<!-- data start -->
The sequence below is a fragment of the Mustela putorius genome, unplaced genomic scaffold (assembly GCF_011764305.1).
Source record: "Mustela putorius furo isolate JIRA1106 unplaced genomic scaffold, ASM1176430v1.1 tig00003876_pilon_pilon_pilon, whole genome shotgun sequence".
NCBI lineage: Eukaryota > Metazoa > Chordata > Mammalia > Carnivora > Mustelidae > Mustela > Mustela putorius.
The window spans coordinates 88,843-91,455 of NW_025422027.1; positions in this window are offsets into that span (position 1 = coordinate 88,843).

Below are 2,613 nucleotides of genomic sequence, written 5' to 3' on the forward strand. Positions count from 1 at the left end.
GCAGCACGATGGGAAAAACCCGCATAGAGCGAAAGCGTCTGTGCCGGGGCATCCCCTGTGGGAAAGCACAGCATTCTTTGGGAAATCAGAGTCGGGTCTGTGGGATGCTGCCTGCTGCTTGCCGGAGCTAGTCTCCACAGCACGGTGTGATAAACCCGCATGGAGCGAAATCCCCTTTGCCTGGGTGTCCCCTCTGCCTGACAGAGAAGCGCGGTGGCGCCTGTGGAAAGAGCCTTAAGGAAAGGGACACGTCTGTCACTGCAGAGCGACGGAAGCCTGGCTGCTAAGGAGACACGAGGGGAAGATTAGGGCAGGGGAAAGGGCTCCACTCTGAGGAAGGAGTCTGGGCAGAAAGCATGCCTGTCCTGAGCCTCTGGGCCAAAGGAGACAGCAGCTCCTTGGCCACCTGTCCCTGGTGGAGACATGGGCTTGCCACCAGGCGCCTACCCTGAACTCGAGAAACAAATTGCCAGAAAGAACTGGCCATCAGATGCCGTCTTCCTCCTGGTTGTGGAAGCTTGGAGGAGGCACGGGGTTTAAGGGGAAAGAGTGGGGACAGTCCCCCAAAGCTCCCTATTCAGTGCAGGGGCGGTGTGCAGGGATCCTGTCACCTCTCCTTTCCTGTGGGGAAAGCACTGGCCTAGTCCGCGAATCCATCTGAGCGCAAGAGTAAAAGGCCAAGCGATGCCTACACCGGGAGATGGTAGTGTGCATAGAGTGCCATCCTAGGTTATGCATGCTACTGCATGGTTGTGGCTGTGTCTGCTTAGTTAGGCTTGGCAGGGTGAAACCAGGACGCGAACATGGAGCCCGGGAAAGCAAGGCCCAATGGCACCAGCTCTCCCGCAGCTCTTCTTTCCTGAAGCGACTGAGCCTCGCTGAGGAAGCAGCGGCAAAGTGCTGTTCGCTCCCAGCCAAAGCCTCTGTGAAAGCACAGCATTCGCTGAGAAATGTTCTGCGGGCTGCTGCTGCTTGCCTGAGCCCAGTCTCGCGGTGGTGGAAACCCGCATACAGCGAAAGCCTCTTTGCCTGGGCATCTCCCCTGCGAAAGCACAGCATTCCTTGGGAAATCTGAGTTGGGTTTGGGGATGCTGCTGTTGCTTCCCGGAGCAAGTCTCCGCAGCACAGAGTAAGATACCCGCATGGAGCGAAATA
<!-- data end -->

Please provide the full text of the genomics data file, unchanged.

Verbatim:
The sequence below is a fragment of the Mustela putorius genome, unplaced genomic scaffold (assembly GCF_011764305.1).
Source record: "Mustela putorius furo isolate JIRA1106 unplaced genomic scaffold, ASM1176430v1.1 tig00003876_pilon_pilon_pilon, whole genome shotgun sequence".
NCBI lineage: Eukaryota > Metazoa > Chordata > Mammalia > Carnivora > Mustelidae > Mustela > Mustela putorius.
The window spans coordinates 88,843-91,455 of NW_025422027.1; positions in this window are offsets into that span (position 1 = coordinate 88,843).

Below are 2,613 nucleotides of genomic sequence, written 5' to 3' on the forward strand. Positions count from 1 at the left end.
GCAGCACGATGGGAAAAACCCGCATAGAGCGAAAGCGTCTGTGCCGGGGCATCCCCTGTGGGAAAGCACAGCATTCTTTGGGAAATCAGAGTCGGGTCTGTGGGATGCTGCCTGCTGCTTGCCGGAGCTAGTCTCCACAGCACGGTGTGATAAACCCGCATGGAGCGAAATCCCCTTTGCCTGGGTGTCCCCTCTGCCTGACAGAGAAGCGCGGTGGCGCCTGTGGAAAGAGCCTTAAGGAAAGGGACACGTCTGTCACTGCAGAGCGACGGAAGCCTGGCTGCTAAGGAGACACGAGGGGAAGATTAGGGCAGGGGAAAGGGCTCCACTCTGAGGAAGGAGTCTGGGCAGAAAGCATGCCTGTCCTGAGCCTCTGGGCCAAAGGAGACAGCAGCTCCTTGGCCACCTGTCCCTGGTGGAGACATGGGCTTGCCACCAGGCGCCTACCCTGAACTCGAGAAACAAATTGCCAGAAAGAACTGGCCATCAGATGCCGTCTTCCTCCTGGTTGTGGAAGCTTGGAGGAGGCACGGGGTTTAAGGGGAAAGAGTGGGGACAGTCCCCCAAAGCTCCCTATTCAGTGCAGGGGCGGTGTGCAGGGATCCTGTCACCTCTCCTTTCCTGTGGGGAAAGCACTGGCCTAGTCCGCGAATCCATCTGAGCGCAAGAGTAAAAGGCCAAGCGATGCCTACACCGGGAGATGGTAGTGTGCATAGAGTGCCATCCTAGGTTATGCATGCTACTGCATGGTTGTGGCTGTGTCTGCTTAGTTAGGCTTGGCAGGGTGAAACCAGGACGCGAACATGGAGCCCGGGAAAGCAAGGCCCAATGGCACCAGCTCTCCCGCAGCTCTTCTTTCCTGAAGCGACTGAGCCTCGCTGAGGAAGCAGCGGCAAAGTGCTGTTCGCTCCCAGCCAAAGCCTCTGTGAAAGCACAGCATTCGCTGAGAAATGTTCTGCGGGCTGCTGCTGCTTGCCTGAGCCCAGTCTCGCGGTGGTGGAAACCCGCATACAGCGAAAGCCTCTTTGCCTGGGCATCTCCCCTGCGAAAGCACAGCATTCCTTGGGAAATCTGAGTTGGGTTTGGGGATGCTGCTGTTGCTTCCCGGAGCAAGTCTCCGCAGCACAGAGTAAGATACCCGCATGGAGCGAAATA